Almost every morning, Christynne Lili Wrene Wood goes to her water aerobics class at the YMCA. The ritual isn’t just about exercise. Over the last decade, the routine has given her a welcoming community of fellow retired women, whom she affectionately refers to as her “aqua sisters” in the conservative suburb of Santee, California.
Wood and her friends often go out for breakfast after class and, on occasion, spend weekends floating along a lazy river. When a teenage girl complained about Wood to the YMCA staff in early January ― and later asked the Santee city council why Wood, who is a transgender woman, was allowed to use the women’s locker room ― those same friends had her back.
Seemingly overnight the teen’s testimony gained traction in the far-right pockets of the internet, and far beyond southern California. Tucker Carlson brought the teen onto his now-canceled show, and various national conservative outlets ran stories stoking fears about trans women in bathrooms.
When Wood heard that some people were gathering to protest her and the YMCA’s trans-inclusive policies, she asked one friend if she should leave the gym altogether. “Don’t you fucking dare,” Wood recalls her saying. “We don’t run from bigots here.”
Wood is no stranger to discrimination. As a child, she saw Martin Luther King Jr. at the 1968 Poor People’s Campaign march in Washington and later battled racism as a Black naval officer. In 2021, with the help of the ACLU, she received a settlement from a Crunch Fitness gym which had tried to bar her from using the women’s locker room even after she provided legal documents proving her name and gender marker change, and gender-affirming surgeries.
In mid January, Wood waded into the crowd of her detractors at the protest and put a face to their fears. “I’m that scary transgender woman everybody is so up in arms about,” she recalled saying. “I explained to them: Listen to the sound of my voice, look at me. I am no threat to you,” Wood told them. “I’m a threat to their ignorance, stupidity, their bigotry and racism. Otherwise I’m no threat to anyone else at all.”
Over the next year, it would become clear that Wood’s experience was not an isolated event. Instead, it was indicative of a year that would be marked by rising anti-trans rhetoric, a record number of anti-LGBTQ bills filed in statehouses across the country, and even violence ― signaling that 2024 may prove to be a tipping point for LGBTQ+ rights. As the presidential election looms, Republican hopefuls have vowed to push bans on gender-affirming care for trans youth and adults, and state legislatures have already begun to prepare even more sweeping anti-trans bills.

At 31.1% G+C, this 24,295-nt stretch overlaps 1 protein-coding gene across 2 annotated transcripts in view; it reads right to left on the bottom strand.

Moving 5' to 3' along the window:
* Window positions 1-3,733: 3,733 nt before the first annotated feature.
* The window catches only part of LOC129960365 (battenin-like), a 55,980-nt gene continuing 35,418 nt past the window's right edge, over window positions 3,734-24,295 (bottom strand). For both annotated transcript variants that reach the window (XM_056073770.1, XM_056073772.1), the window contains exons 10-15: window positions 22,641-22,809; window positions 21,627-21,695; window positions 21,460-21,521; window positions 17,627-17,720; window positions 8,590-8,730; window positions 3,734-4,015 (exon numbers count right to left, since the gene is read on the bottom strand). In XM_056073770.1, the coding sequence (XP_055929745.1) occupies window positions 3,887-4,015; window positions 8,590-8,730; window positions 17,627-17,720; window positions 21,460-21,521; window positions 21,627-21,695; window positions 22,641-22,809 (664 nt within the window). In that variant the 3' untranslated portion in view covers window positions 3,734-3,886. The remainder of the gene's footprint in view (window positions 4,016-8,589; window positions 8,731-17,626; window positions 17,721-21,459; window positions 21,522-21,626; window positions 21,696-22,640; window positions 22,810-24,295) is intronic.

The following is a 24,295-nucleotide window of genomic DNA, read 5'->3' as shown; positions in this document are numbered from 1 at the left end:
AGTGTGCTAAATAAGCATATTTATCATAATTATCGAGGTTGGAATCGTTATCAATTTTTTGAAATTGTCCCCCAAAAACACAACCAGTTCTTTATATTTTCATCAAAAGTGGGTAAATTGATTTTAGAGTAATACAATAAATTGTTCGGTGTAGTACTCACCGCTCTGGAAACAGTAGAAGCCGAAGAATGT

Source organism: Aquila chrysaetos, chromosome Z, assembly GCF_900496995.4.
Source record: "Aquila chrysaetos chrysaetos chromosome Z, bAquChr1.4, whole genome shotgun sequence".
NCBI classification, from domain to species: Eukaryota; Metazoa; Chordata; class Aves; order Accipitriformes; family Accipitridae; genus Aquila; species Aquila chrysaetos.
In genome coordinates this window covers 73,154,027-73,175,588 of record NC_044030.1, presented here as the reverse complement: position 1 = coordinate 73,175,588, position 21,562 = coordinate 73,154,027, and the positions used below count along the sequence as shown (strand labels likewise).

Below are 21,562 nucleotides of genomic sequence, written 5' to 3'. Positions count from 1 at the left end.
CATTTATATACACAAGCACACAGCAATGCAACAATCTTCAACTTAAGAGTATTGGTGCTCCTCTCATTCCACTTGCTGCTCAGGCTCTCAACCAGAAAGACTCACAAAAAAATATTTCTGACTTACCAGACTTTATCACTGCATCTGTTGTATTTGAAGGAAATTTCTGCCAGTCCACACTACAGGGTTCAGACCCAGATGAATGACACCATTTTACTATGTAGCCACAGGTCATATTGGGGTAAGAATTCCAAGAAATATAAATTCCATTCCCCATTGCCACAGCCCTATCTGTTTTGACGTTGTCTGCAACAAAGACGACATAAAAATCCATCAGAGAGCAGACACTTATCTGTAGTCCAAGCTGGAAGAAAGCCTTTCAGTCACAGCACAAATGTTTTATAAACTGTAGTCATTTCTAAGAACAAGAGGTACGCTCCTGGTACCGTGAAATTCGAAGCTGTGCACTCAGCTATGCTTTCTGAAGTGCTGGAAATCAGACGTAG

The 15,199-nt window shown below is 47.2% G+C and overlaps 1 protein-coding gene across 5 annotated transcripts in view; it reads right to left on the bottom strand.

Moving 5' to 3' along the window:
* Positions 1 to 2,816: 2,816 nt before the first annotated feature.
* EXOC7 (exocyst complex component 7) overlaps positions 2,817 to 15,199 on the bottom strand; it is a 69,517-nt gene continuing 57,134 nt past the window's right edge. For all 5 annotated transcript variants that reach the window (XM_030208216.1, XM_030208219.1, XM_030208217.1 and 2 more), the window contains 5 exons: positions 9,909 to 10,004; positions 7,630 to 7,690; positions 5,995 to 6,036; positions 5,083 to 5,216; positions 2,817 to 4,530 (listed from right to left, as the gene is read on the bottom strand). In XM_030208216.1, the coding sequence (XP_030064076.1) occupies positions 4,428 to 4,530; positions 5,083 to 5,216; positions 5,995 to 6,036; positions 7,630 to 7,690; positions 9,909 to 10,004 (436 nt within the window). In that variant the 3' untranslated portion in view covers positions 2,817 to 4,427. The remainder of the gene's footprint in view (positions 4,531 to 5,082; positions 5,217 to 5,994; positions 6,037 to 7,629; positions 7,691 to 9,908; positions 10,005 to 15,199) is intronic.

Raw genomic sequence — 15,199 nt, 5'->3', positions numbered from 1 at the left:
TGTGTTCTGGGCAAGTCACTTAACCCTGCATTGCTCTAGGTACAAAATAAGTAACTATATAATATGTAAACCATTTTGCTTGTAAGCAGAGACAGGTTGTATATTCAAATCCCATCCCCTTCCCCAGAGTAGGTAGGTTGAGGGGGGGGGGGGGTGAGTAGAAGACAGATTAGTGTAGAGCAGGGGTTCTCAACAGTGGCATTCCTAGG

A Country Divided
Over the course of 2023, Republican state legislators around the nation filed more than 500 anti-LGBTQ+ bills, many targeting the ability of trans youth to access gender-affirming care, participate in sports, or use school bathrooms and locker rooms. Republican members of Congress have also tried to elevate similar bills at the national level, and recently pushed to add anti-LGBTQ+ provisions into federal funding bills. This battle has permeated every corner of public life, with some Republican-controlled states banning drag performances, restricting how LGBTQ+ issues can be discussed in schools, and requiring school staff to out trans students to their parents.
Only 84 of these laws have passed nationwide, but Vivian Topping, who works with LGBTQ+ grassroots organizations on the state level for the Equality Federation, an advocacy and policy organization, said the ones that have succeeded are incredibly harmful.
“If you can’t access health care, if you can’t access community support, if you can’t talk to your teacher or your co-workers about who you are, if you can’t use the restroom in school, then you can’t exist in public life,” said Topping. “That’s really kind where we’re at right now.”
Advocates told HuffPost that the current attacks on LGBTQ+ people, and particularly trans people, are rooted in a broader right-wing push towards a white Christian ideological agenda. After civil rights groups achieved successes toward racial equality and the right to same-sex marriage in the 2010s, the conservative movement ― largely helmed by organizations like the Christian legal advocacy group, the Alliance Defending Freedom, The Heritage Foundation and others ― shifted its focus to trans people.
In 2019, the ADF tried to sue Connecticut schools over trans girls’ participation in school sports. The suit was unsuccessful, but the organization and others found an issue they could grasp onto, while fearmongering about the existential threat trans people supposedly posed to public spaces and the nation’s values.
“This is a coordinated, consistent and comprehensive attack on a tiny population.”
Heidi Campbell, a Democratic state senator in Republican-controlled Tennessee said that the state’s wave of anti-trans laws this year is the culmination of the GOP’s 50-year “Southern strategy” to appeal to white conservatives.
“The timing of it is something that [the GOP] could finally get through. We’ve been progressing towards this for a long time. Otherism is very effective in fueling divisiveness,” Campbell told HuffPost in July. “I think they were finding that they were losing traction doing that with the gay community, with Obergefell [v. Hobbes, which legalized same-sex marriage], and how the gay community has become normalized. So now the new ‘other’ is trans people.”
Tennessee, which passed the most anti-LGBTQ laws in the country this year, has become a testing ground for new anti-trans policies. Last fall, the state’s attorney general sought the private medical records of trans youth after a right-wing media star kicked up misinformation about a children’s hospital, resulting in the closure of its pediatric trans clinic and the cancellation of some surgeries for cisgender youth that could be viewed as “pathways to gender affirmation.”
“With the advent of pretty extreme and intense right-wing media willing to spread disinformation, we kind of had the perfect storm. Tennessee is just the tip of the iceberg,” Campbell added.
Current estimates show that transgender adults make up around 0.5% of the U.S. population, and 1.4% of youth ages 13 to 17 years old, according to data from the Williams Institute.